Sensory Science Research

 

Sensory Evaluation

 

We have a number of projects that seek to apply advanced signal detection theory to the sensory evaluation of foods and beverages.

 

We are currently investigating the use of the A Not-A, 2AFC, same-different, and various reminder tasks in sensory evaluation.


We seek to understand how judges' decisions decisions impact on the measurement of their performance, and how context influences the operational power of different tasks.

 

Key Researcher: Miriam Stocks

 

 

Auditory Neuroscience and Autistic Spectrum Disorder

 

Veema in the Sunday Star Times

Time-shifted dichotic pitch is a percept that is generated solely by the timing difference between the arrival of a sound at each ear.

 

This stimulus therefore provides an opportunity to study neural mechanisms associated with timing differences, and also with the segregation of auditory objects.


We are currently investigating differences in the perception (and EEG correlates) of dichotic pitch between individuals with Autistic Spectrum Disorder and matched controls.

 

Key Researcher: Veema Lodhia

 

 Taxonomy of Psychophysical Tasks

 

We are keen to develop a classification tree for psychophysical discrimination procedures. This project is in the early stages of development.


The idea is to develop a selection system for the ‘best’ psychophysical procedure to use under a range of contextual conditions.

 

In Food Science these could include the type of product, purpose of the procedure, or the practical number of tests that can be conducted before fatigue or adaptation make continuing impractical.

 

Key researcher: Miriam Stocks

 

 Noise Sensitivity

 

We are keen to discover some of the electrophysiological correlates (EEG and other markers) of noise sensitivity; a characteristic of individuals who are more affected by ‘noise’ than others. Such noises can be produced, for example, by traffic or other environmental sources.

 

We are currently using noise sensitivity questionnaires to select our participants, and then investigating differences is alpha activity between groups when exposed to sounds ‘annoying’ to different degrees.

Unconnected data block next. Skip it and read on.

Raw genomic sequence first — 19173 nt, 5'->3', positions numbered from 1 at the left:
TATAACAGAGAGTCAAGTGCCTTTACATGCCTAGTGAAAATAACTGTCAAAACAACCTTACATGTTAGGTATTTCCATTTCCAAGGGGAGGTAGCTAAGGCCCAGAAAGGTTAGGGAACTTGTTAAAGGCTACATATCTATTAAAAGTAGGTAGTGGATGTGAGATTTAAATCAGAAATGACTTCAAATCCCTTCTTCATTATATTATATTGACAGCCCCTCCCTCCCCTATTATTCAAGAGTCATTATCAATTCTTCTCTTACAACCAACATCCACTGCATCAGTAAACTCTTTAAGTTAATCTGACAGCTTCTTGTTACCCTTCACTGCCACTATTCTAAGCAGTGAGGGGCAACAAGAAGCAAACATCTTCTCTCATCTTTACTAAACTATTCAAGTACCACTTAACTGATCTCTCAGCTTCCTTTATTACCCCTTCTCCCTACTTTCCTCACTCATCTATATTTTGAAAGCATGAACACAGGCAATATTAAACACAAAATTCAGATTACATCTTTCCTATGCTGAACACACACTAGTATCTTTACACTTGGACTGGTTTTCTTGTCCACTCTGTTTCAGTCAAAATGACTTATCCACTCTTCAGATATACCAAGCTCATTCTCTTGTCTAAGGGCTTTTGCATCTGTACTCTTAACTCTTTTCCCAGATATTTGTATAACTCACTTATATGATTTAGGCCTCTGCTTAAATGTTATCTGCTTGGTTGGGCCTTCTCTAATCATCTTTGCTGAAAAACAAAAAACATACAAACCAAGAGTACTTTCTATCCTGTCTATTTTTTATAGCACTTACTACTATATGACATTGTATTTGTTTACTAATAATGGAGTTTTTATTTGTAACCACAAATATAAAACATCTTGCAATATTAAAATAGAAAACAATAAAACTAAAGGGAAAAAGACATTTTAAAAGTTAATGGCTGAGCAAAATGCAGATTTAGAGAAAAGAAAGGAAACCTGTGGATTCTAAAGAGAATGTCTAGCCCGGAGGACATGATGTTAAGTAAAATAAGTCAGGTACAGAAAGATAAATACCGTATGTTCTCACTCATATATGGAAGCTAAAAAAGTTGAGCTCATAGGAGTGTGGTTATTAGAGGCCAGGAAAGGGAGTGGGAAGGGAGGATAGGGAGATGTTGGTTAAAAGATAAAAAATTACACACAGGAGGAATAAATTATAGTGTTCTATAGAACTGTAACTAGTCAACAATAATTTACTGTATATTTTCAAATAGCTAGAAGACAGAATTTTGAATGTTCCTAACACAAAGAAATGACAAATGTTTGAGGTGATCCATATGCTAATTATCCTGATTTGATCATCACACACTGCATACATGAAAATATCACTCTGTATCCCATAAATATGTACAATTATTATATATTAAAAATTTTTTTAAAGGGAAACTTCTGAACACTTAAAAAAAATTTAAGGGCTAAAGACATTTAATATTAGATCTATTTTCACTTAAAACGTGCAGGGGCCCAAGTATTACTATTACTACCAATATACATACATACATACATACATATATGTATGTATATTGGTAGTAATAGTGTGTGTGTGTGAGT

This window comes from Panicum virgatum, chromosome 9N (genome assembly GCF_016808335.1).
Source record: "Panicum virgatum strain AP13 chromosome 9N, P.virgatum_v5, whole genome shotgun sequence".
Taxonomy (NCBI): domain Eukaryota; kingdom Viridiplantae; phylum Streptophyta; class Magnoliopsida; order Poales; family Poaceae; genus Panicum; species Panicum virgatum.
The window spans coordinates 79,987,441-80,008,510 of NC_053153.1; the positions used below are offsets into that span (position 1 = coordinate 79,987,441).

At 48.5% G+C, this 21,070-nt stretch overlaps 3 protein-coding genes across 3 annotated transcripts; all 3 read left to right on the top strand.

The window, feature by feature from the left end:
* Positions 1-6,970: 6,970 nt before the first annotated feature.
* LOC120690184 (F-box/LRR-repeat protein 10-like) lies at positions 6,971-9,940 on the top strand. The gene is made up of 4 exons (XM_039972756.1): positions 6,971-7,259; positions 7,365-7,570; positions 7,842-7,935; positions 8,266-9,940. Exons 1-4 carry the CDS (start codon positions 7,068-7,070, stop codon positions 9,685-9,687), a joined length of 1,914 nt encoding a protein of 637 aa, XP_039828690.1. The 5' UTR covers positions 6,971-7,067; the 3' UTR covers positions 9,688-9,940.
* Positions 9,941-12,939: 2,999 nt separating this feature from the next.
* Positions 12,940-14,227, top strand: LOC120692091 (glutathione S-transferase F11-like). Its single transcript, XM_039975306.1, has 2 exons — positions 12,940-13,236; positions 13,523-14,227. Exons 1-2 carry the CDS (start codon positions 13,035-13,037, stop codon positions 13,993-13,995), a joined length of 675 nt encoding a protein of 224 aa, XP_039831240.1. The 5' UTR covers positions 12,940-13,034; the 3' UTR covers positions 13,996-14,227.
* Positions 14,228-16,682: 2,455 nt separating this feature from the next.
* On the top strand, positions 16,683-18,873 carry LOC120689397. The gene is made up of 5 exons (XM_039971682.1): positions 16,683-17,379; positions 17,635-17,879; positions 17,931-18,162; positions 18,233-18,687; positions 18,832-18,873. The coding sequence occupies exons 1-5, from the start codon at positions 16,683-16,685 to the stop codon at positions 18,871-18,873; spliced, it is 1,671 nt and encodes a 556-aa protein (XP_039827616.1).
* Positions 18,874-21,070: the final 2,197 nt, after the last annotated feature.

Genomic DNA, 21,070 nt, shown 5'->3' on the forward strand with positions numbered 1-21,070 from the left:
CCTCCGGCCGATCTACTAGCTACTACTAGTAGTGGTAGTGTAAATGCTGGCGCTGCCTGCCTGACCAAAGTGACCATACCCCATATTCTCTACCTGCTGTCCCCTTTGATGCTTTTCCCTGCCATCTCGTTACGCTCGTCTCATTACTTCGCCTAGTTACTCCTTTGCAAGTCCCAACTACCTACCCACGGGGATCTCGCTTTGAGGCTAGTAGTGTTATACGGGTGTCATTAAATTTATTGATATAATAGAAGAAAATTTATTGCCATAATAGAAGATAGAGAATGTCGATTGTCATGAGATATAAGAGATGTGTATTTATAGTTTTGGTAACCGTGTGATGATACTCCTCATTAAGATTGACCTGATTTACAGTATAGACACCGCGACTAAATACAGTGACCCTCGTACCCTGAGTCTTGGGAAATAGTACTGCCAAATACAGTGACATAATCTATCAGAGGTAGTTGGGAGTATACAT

Key researchers: Dr Daniel Shepherd; Jenny Lee; Oleg Medvedev

 

Memory Research

 

Consider a list of words read to a person, with some of the words read by a man and others by a woman. After a period, the person is shown a list of words, half of which were read out earlier (old words) and half of which were not (new words).

 

The person indicates how confident they are that each word is old or new (the old-new task) and must also indicate whether the word was originally read out by a man or woman (the source task).

 

It turns out that performance on the source task is conditional on performance in the old-new task. We are developing models to account jointly for old-new and source memory judgements.

 

Key researcher: Associate Professor Michael Hautus

 

Olfactory Threshold Assessments

 

We are also investigating the strengths and weaknesses of various methods for measuring olfactory thresholds. Unlike for the study of thresholds in the other senses, olfactory thresholds must be assessed with a small number of test replications.

 

This is due to practical considerations, such as the time it takes to conduct a single test, and physiological considerations, such as the rapid adaptation that occurs in the olfactory system.


We are comparing various classical approaches (such as ASTM E679) with adaptive psychophysical methods, such as the transformed up-down method in conjunction with Sniffin’ Sticks.

 

Key researchers: Mei Peng; Amber McClelland